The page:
Quite a lot of news to talk about this week so let’s get on with it.
The Tenant Fees Bill
This has had its third reading in the Lords where it was announced by Lord Bourne of Aberystwyth, the Government’s housing spokesperson there, that it will come into force on 1 June, saying.
It has been clear throughout that this is a Bill that will introduce important changes for the private rented sector.
It is in all our interest to introduce this introduction as soon as possible.
Implementation is subject to the parliamentary timetables and amendments need to be considered in the other place (the House of Commons.)
We need to enable agents and landlords following Royal Assent to become compliant but we intend for the provisions to come into force on June 1st 2019.
This would mean the ban on lettings fees would apply to all tenancies signed after this date.
Government guidance is to be published nearer the time.
Good news for Landlord Law members is that ARLA Propertymark CEO David Cox will be taking our March training webinar where he will bring us all up to date and give guidance.
Bad news for tenants in Kent
Fergus Wilson has announced that he is selling up and has issued eviction notices to 90 households.
As he and his wife are believed to have a property portfolio of between 200 and 700 properties, no doubt he will be issuing a lot more, which will be bad news for the local authority homelessness officers who will have to try to help many of them find alternative accommodation.
The Guardian reports him as saying
“I feel remorse but, at the same time, I am going to have to do it. If I give them six months, so what? Unless somebody is going to rapidly build a lot more houses, where do the people live in the meantime? ”
He admitted that evictions, if they require court action, “can totally ruin their lives”, but said: “I don’t make the problem.” adding “They are not doing very well at finding somewhere to go. If their household income is under £30,000, you can bet your boots they won’t get a property.”
Extra funding for Councils
The Housing Minister, Heather Wheeler, has announced further funding for Councils to crack down on rogue landlords – as a common complaint is that many Councils do nothing about them.
Inevitably people are saying that the funding, around £3,2 million, is not enough, but it is better than nothing.
The main problem many Councils have is that they had to let their best people go during austerity and now have few properly trained staff to carry out the work.
Hopefully, some Councils will be taking on more and giving training to existing staff, and indeed we have had more enquiries and bookings for our in house training services recently. Councils needing professional training can find out more here.
Amber Rudd, the work and pensions secretary has announced some changes in Universal Credit to make it fairer which you can read about here. The most welcome proposal is to introduce a scheme for direct payment to landlords.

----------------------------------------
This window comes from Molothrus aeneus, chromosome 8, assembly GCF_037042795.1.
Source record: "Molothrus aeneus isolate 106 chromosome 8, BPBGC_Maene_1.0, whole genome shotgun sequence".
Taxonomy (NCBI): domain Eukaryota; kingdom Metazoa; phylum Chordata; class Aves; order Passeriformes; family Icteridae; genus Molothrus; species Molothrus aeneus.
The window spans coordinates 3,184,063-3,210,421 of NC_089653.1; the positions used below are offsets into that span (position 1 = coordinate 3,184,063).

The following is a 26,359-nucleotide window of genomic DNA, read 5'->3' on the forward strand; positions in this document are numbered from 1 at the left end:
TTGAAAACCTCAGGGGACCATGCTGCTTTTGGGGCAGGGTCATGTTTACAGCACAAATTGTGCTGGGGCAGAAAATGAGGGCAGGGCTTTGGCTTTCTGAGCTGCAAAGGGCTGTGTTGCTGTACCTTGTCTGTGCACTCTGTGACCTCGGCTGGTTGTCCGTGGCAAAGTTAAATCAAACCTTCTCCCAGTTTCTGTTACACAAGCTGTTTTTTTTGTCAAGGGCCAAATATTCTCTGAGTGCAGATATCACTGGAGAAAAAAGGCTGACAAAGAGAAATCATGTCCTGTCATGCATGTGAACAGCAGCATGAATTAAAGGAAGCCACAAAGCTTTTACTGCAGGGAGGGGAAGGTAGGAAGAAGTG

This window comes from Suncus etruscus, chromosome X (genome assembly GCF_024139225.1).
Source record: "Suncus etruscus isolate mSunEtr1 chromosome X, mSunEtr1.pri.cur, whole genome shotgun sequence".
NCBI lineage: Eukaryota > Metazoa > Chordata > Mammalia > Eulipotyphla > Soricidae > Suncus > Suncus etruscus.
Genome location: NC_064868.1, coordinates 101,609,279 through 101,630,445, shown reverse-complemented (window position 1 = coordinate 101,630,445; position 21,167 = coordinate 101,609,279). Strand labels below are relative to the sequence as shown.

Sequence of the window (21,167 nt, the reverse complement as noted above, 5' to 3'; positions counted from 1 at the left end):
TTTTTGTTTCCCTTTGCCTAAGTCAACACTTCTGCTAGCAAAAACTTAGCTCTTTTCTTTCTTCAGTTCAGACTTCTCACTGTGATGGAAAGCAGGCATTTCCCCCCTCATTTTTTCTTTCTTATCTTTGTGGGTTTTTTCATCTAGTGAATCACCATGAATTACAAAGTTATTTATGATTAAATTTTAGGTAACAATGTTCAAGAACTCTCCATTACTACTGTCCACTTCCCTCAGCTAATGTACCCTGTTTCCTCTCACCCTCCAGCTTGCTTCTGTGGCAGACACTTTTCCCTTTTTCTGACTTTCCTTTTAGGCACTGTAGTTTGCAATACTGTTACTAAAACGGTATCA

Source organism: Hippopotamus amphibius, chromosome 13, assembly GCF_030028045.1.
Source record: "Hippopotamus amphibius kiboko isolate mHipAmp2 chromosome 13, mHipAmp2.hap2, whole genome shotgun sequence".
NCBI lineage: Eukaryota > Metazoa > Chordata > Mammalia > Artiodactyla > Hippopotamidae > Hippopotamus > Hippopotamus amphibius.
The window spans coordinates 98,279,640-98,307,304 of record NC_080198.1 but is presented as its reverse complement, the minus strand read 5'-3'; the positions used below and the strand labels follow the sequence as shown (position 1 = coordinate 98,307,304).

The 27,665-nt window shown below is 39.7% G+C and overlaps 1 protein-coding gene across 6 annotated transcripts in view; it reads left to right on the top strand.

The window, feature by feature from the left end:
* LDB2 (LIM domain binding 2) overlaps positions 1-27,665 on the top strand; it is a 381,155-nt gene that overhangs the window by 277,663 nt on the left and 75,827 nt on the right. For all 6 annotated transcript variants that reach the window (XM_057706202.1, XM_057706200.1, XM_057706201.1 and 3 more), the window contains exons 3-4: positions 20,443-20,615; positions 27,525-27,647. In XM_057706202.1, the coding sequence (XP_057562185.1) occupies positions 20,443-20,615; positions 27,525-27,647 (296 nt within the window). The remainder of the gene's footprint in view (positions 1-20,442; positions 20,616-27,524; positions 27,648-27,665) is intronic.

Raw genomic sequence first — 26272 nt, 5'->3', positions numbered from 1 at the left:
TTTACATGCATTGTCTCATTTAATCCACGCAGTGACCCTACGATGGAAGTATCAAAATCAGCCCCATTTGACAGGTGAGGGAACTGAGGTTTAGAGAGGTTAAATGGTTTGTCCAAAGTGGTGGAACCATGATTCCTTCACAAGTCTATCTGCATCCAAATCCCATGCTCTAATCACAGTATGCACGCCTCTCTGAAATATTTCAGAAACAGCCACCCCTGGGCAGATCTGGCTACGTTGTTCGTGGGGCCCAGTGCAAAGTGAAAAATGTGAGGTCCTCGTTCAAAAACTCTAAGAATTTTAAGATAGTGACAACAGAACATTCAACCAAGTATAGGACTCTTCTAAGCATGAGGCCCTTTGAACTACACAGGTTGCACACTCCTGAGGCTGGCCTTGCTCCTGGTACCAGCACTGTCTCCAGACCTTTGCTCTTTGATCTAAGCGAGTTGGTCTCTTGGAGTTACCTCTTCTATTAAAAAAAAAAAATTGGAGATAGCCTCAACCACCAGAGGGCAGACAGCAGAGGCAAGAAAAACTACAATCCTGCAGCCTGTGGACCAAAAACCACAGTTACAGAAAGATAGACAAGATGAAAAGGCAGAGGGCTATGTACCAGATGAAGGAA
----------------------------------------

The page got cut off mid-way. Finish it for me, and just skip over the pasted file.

This will go a long way towards encouraging landlords to take in benefit tenants. However, the big problem in the past when direct payments were made to landlords in the past, was clawback when it was found that tenants were not eligible. Councils finding it easier to clawback from landlords than from tenants.
My view has always been that landlords are better off getting tenants to use a credit union ‘jam jar’ account or the Tasker Payment Service which avoids this.
Problems with the homeless and legal aid
I found a worrying post on the William Flack Blog on the issue of legal aid.
He points out:
Legal Aid is supposed to be available for homeless people who need assistance in refusal by a local authority to provide them with accommodation which they are entitled to.
The problem with the means assessment system is that a homeless person who is not receiving a passported benefit or an extremely low wage is likely to be ineligible for assistance. This is because they do not have any housing costs to be deducted from their income when calculating their disposable income.
If they had temporary accommodation which they were liable to pay rent for this rent could be taken into account but once they are homeless there is no housing cost and their disposable income goes up to a level which will often take them over the limit of £733.00 per month.
Flack, who is a legal aid solicitor, gives a real-life example where this problem occured but no doubt there are many others.
- Landlords in Bath should sign up to a new additional licensing scheme introduced there
- The new Landlords Alliance accuses the ICO of not doing its job claiming Councils are breaching Data Protection rules
- Good news in Wales – Self-Build Wales, the Development Bank of Wales will offer loans on pre-agreed plots which will be repayment free until the new home is mortgaged, allowing people to build their new home and cover living costs.
- Sambuca in Italy are selling houses for 1 Euro – but with a condition that you have to do them up. Sounds good though!